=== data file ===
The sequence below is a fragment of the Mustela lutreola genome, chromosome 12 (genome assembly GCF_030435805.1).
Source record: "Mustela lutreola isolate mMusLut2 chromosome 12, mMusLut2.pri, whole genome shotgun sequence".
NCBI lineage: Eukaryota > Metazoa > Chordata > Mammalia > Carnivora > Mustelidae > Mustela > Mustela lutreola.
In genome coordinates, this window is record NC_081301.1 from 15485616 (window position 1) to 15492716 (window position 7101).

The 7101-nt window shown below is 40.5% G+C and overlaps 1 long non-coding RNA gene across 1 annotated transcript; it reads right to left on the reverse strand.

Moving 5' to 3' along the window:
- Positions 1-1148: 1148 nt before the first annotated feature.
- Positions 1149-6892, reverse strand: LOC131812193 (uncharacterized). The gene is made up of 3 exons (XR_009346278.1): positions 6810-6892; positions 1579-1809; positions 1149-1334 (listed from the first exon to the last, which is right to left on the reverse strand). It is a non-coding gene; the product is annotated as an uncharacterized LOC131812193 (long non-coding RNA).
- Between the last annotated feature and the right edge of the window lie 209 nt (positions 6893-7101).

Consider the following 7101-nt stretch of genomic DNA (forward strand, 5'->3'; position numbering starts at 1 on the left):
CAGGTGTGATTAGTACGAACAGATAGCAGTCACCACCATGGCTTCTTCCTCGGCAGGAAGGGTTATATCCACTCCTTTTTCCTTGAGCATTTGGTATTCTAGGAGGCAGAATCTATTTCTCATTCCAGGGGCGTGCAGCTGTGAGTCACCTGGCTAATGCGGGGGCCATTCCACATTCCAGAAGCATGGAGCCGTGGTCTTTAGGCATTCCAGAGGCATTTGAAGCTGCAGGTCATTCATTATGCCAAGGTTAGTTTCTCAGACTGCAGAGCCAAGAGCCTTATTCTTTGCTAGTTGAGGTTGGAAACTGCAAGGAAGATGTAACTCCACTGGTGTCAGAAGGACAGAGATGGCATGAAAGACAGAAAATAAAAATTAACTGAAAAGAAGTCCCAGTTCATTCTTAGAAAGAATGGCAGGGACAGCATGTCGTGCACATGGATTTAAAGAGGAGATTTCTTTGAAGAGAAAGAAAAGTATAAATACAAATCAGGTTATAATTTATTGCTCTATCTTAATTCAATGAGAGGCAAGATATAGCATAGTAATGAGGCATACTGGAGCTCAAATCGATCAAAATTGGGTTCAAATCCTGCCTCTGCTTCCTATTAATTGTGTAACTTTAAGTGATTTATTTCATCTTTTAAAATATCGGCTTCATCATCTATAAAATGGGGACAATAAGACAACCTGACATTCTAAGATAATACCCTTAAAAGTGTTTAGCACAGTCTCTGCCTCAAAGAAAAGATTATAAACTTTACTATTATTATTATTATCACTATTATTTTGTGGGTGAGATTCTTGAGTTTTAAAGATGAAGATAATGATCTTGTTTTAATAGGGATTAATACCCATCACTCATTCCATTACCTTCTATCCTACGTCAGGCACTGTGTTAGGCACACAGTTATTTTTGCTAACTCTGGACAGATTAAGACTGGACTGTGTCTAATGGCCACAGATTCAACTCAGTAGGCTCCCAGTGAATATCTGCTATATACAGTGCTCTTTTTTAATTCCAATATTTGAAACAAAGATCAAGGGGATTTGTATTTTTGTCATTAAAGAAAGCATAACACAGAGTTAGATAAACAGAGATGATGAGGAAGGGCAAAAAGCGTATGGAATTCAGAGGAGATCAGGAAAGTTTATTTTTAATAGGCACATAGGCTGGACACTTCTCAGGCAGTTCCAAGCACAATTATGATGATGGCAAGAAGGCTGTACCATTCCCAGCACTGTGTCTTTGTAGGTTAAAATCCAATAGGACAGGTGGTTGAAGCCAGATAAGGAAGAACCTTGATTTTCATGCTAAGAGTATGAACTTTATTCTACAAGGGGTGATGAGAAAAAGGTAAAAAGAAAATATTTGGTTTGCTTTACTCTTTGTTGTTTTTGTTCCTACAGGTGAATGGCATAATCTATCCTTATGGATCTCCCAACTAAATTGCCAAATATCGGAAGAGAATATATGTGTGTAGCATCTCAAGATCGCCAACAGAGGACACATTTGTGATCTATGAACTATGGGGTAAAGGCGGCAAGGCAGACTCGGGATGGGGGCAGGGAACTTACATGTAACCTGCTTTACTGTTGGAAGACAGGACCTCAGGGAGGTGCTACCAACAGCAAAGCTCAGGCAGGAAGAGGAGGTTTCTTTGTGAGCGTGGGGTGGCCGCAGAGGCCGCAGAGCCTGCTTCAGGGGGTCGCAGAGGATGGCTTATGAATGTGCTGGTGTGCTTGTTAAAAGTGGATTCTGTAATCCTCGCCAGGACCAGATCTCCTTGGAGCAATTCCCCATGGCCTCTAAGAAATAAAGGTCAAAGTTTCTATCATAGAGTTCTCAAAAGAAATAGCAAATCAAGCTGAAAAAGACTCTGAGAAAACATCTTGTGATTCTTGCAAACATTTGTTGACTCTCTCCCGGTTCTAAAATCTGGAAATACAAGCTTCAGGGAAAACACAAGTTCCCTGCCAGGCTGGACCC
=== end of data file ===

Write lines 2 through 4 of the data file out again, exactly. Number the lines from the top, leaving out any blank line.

Source record: "Mustela lutreola isolate mMusLut2 chromosome 12, mMusLut2.pri, whole genome shotgun sequence".
NCBI lineage: Eukaryota > Metazoa > Chordata > Mammalia > Carnivora > Mustelidae > Mustela > Mustela lutreola.
In genome coordinates, this window is record NC_081301.1 from 15485616 (window position 1) to 15492716 (window position 7101).